While some of the most serious incidents involve intruders or angry parents, teachers are also threatened and assaulted by badly behaved students in class.

Some children become so out of control at school they throw furniture, smash windows and assault teachers by biting, kicking and hitting, forcing a number to seek an apprehended violence order for protection. Among the cases documented in reports to the department:

A TEACHER was hit in the back by a rock; and

A THREAT was made during a classroom confrontation to use a hacksaw blade from the industrial arts room.

The Department of Education and Communities said the safety of students and staff was its "top priority".

"Close to 90 per cent of the state's schools regularly report no such incidents and the great majority of the remaining 10 per cent report only one incidence of violence each school semester, with the bulk of these not being serious enough to result in anyone being charged by police," a spokesperson said.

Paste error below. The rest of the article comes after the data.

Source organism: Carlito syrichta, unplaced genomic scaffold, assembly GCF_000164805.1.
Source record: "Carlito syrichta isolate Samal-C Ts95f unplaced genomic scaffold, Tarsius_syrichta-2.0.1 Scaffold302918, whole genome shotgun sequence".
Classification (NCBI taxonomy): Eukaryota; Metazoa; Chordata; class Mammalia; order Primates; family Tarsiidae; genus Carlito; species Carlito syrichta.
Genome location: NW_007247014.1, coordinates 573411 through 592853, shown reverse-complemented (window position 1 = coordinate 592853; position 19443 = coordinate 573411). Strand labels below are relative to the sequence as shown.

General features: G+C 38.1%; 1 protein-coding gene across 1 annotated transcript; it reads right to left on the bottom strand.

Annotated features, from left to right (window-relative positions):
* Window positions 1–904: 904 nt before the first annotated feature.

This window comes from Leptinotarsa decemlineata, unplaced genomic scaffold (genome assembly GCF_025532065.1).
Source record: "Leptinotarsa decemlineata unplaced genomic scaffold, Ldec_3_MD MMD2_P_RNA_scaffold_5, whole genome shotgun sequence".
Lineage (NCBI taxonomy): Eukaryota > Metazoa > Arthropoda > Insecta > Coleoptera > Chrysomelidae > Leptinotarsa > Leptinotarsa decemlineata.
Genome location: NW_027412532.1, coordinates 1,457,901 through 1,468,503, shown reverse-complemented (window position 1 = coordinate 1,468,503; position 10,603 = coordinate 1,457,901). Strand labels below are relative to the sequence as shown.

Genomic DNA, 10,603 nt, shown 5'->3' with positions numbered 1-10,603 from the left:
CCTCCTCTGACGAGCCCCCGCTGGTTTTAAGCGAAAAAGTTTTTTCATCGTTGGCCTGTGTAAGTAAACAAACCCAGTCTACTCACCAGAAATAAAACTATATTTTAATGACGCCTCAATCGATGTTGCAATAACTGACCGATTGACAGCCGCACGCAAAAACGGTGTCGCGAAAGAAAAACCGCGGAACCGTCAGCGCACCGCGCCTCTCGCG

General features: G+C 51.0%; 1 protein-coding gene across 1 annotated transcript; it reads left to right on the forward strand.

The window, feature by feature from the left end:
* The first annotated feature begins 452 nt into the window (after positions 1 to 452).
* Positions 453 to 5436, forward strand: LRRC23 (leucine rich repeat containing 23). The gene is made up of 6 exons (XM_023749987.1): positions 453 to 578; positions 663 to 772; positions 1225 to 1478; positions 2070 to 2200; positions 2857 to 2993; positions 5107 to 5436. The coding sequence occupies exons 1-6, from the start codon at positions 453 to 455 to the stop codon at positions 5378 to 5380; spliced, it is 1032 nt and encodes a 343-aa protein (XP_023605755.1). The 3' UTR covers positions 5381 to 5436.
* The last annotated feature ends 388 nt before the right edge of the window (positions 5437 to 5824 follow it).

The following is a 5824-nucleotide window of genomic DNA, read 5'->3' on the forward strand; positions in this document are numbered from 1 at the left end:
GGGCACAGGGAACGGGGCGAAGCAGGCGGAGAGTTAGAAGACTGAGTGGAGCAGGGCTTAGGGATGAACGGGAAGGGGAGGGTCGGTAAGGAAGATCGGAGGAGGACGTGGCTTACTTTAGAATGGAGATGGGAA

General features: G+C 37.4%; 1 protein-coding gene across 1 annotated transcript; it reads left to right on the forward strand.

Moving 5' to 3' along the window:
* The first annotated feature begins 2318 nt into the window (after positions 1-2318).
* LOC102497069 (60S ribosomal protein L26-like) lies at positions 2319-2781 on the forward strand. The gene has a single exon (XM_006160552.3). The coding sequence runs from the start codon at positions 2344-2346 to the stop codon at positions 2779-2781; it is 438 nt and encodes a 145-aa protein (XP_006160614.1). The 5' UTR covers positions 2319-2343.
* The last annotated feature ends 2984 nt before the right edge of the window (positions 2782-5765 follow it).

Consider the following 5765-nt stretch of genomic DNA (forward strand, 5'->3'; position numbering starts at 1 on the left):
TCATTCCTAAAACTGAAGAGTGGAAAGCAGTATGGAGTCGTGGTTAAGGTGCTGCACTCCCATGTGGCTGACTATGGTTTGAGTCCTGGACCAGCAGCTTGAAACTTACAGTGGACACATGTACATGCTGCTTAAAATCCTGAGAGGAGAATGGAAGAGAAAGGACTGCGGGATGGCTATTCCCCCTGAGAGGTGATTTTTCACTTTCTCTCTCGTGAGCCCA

"Schools receive information via students' enrolment information which assists them to safely support students once they are enrolled and to contribute to the safety of everyone in the school community.

"Where required, schools implement behaviour support plans for individual students to promote effective learning and manage factors that may impact on behaviour."

Teachers Federation senior vice-president Joan Lemaire also said schools were overwhelmingly safe places but added she was "deeply concerned" about any violence that occurred.

The federation has complained about inadequate staff and resources to cope with problems in some schools and has concerns some students with behaviour issues are still being enrolled without a thorough risk assessment.